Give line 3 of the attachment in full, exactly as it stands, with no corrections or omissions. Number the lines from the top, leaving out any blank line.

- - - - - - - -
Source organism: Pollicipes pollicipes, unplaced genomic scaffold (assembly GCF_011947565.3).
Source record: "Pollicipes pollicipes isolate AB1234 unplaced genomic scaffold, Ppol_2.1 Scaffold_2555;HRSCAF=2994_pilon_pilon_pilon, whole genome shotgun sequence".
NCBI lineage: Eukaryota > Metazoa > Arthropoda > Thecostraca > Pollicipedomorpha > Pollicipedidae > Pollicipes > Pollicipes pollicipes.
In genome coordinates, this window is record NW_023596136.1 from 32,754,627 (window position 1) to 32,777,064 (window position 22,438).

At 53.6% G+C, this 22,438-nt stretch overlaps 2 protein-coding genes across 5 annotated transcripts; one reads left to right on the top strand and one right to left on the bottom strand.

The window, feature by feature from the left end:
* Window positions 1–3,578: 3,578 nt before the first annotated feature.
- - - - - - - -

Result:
NCBI lineage: Eukaryota > Metazoa > Arthropoda > Thecostraca > Pollicipedomorpha > Pollicipedidae > Pollicipes > Pollicipes pollicipes.